Blight

Big Plans for Tiny Houses in Garfield

Dec 2, 2014
Inhabitat Blog / Flickr

With plenty of vacant lots and green space, people in the Garfield neighborhood have come up with a plan to revitalize the area.

Could tiny homes attract residents and be the key to remaking the area? Joining us to share this vision for Garfield is Rick Swartz, executive director of the Bloomfield-Garfield Corporation.

A housing advocate says Pennsylvania is falling behind neighboring states in its efforts to combat blight.

Nearly two years ago, the state passed legislation for what's called land banking — a set of new tools for cities and counties to grab up derelict properties and speed their return to productive use. Sometimes that means flipping houses, sometimes it means demolishing a structure to turn the plot into green space or storm water management.

Seven land banks have been established in the commonwealth, but a lack of funding has made the process slow-going.

Johnstown’s Tribune-Democrat, in Western Pennsylvania, recently conducted an online survey to evaluate progress on local issues. Johnstown is a shrinking industrial city with a nearly 9-percent unemployment rate, and one of the worst-funded pension systems in the state.

Ryan Loew / 90.5 WESA

Maura Kennedy is Pittsburgh's new Bureau of Building Inspection Chief. She came to the job four months ago from Philadelphia, where she led a strategic building code enforcement campaign targeting the city's many blighted properties.

Keystone Crossroads' Irina Zhorov spoke with her about her experience in Philadelphia and her plans for Pittsburgh.

With the heavily boarded up community of Homestead as a backdrop, the Housing Alliance of Pennsylvania released a toolkit to fight blight today.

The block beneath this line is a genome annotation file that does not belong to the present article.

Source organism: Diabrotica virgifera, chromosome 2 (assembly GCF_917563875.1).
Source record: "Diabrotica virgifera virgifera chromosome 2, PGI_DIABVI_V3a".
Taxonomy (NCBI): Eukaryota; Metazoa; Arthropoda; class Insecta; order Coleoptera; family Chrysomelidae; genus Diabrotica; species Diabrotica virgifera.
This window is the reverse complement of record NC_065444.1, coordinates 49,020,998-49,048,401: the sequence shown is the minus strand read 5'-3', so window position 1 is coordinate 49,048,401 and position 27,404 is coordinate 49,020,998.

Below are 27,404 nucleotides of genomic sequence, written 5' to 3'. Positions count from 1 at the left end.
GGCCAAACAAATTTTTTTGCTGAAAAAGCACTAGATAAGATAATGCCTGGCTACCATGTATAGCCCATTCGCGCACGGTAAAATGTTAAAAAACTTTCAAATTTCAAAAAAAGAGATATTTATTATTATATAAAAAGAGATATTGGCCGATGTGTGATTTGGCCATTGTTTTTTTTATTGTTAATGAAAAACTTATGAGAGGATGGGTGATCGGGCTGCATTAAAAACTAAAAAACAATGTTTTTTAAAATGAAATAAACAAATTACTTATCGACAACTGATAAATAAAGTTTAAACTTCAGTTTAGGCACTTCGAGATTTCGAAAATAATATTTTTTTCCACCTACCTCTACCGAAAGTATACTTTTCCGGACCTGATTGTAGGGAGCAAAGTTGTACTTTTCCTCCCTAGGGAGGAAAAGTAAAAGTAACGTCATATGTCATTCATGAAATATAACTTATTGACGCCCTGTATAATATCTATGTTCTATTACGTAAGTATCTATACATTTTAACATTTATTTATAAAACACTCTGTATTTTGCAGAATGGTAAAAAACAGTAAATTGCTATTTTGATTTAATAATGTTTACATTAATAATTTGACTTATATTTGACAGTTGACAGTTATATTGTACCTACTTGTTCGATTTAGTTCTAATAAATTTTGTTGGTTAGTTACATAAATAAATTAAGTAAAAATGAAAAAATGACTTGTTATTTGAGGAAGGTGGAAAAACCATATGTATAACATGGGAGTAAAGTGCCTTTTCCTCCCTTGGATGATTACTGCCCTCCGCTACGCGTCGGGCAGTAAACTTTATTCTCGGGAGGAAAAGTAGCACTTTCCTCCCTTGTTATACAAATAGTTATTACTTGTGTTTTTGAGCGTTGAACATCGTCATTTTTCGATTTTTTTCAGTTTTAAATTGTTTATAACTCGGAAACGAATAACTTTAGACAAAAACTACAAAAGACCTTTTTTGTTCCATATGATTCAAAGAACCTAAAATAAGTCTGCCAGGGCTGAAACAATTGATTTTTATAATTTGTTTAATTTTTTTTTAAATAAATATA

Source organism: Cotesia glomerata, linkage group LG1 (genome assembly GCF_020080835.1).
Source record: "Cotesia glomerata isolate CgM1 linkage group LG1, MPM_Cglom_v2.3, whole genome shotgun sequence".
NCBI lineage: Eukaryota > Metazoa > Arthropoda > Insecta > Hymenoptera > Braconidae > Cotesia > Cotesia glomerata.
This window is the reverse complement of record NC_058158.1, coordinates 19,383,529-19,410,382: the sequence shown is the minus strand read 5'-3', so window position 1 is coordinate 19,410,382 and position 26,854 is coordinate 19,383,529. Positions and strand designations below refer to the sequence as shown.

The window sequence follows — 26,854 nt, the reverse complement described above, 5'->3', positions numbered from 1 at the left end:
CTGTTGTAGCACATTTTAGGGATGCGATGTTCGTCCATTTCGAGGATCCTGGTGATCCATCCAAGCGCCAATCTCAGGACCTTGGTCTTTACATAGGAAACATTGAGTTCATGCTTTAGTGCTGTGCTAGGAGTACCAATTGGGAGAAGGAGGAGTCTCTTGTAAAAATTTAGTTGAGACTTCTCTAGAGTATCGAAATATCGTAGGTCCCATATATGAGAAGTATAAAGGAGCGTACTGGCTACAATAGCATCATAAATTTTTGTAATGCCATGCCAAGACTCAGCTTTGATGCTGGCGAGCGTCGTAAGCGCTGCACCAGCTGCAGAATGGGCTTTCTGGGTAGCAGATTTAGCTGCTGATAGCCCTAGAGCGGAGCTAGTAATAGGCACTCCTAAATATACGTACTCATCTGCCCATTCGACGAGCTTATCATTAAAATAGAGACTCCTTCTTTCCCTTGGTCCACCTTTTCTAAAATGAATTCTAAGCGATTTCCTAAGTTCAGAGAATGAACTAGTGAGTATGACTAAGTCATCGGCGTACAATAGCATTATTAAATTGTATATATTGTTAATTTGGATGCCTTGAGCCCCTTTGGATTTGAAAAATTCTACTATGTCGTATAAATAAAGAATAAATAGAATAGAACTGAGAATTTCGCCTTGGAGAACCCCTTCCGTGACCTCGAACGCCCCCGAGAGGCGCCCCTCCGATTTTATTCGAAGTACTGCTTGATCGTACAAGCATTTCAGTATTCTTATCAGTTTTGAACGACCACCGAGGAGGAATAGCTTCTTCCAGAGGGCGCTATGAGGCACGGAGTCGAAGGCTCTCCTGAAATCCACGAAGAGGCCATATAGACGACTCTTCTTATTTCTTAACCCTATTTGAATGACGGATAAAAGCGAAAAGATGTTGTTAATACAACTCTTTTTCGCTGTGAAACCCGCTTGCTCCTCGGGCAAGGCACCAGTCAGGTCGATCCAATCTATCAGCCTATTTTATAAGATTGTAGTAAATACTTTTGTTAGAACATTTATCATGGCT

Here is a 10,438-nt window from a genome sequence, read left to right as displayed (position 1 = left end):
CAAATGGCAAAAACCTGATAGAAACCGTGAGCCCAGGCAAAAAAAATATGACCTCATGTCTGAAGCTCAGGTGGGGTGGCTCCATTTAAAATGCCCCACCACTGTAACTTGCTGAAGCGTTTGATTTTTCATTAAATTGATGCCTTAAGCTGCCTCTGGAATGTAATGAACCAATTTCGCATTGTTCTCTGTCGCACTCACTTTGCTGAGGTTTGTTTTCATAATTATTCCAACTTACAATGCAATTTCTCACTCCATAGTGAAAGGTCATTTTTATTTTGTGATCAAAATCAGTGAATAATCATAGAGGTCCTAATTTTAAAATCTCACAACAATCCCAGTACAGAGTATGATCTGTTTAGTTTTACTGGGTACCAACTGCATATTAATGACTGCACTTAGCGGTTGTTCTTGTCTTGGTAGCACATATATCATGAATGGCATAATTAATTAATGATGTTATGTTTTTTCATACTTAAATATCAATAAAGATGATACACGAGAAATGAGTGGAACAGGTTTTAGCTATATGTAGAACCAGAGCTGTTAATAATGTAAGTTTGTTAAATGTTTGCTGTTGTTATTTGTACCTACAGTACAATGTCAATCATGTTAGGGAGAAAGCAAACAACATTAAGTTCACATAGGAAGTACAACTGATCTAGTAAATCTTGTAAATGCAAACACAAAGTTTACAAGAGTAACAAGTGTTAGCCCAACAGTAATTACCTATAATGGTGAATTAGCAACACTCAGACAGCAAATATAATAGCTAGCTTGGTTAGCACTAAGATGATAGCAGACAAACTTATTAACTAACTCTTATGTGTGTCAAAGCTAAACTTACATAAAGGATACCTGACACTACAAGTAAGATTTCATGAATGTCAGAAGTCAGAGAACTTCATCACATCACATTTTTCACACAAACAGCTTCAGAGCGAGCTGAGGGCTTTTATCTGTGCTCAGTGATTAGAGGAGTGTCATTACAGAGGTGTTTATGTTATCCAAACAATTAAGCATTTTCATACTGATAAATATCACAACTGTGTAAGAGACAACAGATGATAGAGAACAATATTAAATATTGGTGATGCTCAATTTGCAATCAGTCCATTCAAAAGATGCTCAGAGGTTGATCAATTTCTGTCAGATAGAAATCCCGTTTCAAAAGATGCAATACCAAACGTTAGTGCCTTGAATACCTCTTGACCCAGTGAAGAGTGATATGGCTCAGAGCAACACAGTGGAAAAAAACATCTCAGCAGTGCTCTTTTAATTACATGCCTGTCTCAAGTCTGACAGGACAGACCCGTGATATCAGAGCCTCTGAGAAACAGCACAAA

Six months ago, the vacant lot next door to Linda Piso’s house in Knoxville was overgrown with weeds and was a haven for drug activity.

But Piso has since transformed the lot into a community garden.

“Right now I’m picking cucumbers,” Piso said on Saturday. “My garden is completely planted. I have lettuce, tomatoes, zucchini, cucumbers, peppers, and soon I’ll have a watermelon.”

Special series: This week we're exploring legislative action taken recently in Harrisburg on important bills that were overshadowed by the passage of the state budget.

Most cities are plagued by blighted and abandoned properties, but who is responsible to demolish them after the owner is nowhere to be found? Senate bill 1442 could solve these issues with a fee on foreclosed properties.

Photo courtesy Lawrenceville United

Blight is a major problem in Pittsburgh, and the city is pursuing several big-picture initiatives to deal with it.

Community Design for Changing Demographics

Jun 3, 2014
Ryan Loew / 90.5 WESA


“If a city were a human body, then blight is a disease.”

Like many other older industrial cities, the Pittsburgh region has its share of blight. According to the most recent data from the 2010 census, there are more than 50 thousand vacant houses in Allegheny County. For more than a century, federal, state and city governments have tried to address the issue.

90.5 WESA’s Larkin Paige-Jacobs recently reported on a new generation of tools is being used to try and clean up blighted neighborhoods.

Key to this fight is Land Bank legislation which Mayor Bill Peduto urged city council to pass in order to expedite the claiming of blighted and abandoned property.

"The land bank allows the city to quickly acquire and bundle tax delinquent properties to sell to home developers, rather than the piecemeal and time-consuming approach neighborhood development corporations had taken." 

Beyond Blight...

In our quest to battle blight, how can neighborhood improvements accommodate the current residents and the next generation? How can we revitalize in a way that's adaptive to changing demographics? The Design Center helps local neighborhoods create community driven development plans.

We talked about this with Chris Koch, interim CEO of the Design Center, along with project consultants Rob Pfaffmann, an architect and designer, and Todd Poole, Managing principal and president of 4Ward Planning.

Chris Koch explained how the Design Center balances the developer’s desire for a return on their investment while not driving people out of their communities.